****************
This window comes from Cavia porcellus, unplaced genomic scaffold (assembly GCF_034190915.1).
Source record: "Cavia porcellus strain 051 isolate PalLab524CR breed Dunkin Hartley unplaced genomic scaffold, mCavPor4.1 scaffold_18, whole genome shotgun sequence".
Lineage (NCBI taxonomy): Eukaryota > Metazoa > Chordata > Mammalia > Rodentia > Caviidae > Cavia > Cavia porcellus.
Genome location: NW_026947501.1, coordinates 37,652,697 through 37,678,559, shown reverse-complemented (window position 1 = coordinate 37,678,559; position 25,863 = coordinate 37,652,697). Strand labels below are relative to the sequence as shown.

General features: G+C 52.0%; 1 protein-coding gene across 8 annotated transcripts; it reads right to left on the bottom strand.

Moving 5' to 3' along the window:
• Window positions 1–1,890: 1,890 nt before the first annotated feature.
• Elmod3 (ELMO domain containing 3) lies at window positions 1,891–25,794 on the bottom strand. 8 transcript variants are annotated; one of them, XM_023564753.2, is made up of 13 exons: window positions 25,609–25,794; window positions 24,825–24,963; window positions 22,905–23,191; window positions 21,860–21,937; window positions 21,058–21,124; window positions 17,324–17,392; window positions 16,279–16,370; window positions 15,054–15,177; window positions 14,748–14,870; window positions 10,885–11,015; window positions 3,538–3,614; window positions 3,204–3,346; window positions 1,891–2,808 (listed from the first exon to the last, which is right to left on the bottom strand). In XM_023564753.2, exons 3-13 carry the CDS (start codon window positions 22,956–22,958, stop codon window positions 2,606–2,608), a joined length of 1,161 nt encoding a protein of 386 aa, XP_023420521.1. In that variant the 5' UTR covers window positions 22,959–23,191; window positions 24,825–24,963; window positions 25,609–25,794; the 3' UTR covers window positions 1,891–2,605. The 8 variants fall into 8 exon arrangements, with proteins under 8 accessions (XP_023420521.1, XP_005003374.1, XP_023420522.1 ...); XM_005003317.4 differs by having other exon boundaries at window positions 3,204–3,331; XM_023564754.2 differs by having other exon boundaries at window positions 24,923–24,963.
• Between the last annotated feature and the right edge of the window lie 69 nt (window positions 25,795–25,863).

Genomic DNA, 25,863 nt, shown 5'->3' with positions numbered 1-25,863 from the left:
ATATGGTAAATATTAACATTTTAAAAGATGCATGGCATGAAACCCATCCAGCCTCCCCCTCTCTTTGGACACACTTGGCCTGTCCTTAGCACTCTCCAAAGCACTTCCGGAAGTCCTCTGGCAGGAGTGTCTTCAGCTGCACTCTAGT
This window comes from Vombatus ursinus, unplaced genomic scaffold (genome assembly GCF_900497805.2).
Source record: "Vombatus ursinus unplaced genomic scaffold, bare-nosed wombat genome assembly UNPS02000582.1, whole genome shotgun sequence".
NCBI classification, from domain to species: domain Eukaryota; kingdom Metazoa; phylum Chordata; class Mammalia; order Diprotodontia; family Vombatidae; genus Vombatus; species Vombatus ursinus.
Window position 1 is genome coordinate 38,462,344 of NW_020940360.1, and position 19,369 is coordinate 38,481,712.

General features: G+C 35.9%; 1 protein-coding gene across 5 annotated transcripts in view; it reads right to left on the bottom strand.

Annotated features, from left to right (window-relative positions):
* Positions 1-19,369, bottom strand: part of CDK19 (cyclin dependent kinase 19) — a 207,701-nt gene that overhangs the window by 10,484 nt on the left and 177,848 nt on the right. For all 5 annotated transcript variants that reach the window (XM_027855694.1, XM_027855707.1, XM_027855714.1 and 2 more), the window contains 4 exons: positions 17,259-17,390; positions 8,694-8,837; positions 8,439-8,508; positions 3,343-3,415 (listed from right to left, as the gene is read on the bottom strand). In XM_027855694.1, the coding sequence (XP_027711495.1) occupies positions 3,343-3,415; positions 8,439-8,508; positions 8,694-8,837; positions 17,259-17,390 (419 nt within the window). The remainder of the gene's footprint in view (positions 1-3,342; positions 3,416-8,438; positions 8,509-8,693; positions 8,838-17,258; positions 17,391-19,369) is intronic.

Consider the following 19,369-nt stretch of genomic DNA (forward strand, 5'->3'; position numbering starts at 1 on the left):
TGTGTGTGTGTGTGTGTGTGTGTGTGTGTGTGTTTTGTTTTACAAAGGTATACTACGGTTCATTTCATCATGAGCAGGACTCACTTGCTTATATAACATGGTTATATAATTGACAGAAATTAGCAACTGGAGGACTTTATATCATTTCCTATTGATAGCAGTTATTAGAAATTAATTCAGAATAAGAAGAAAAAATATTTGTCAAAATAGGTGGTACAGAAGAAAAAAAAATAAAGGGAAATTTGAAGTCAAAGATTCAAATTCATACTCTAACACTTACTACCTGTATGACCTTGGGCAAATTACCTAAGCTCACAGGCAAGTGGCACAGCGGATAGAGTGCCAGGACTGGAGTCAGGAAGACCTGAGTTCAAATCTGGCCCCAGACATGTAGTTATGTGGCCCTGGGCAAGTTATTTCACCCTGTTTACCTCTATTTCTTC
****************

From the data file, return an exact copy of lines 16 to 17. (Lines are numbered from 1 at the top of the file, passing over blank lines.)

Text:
General features: G+C 35.9%; 1 protein-coding gene across 5 annotated transcripts in view; it reads right to left on the bottom strand.

Annotated features, from left to right (window-relative positions):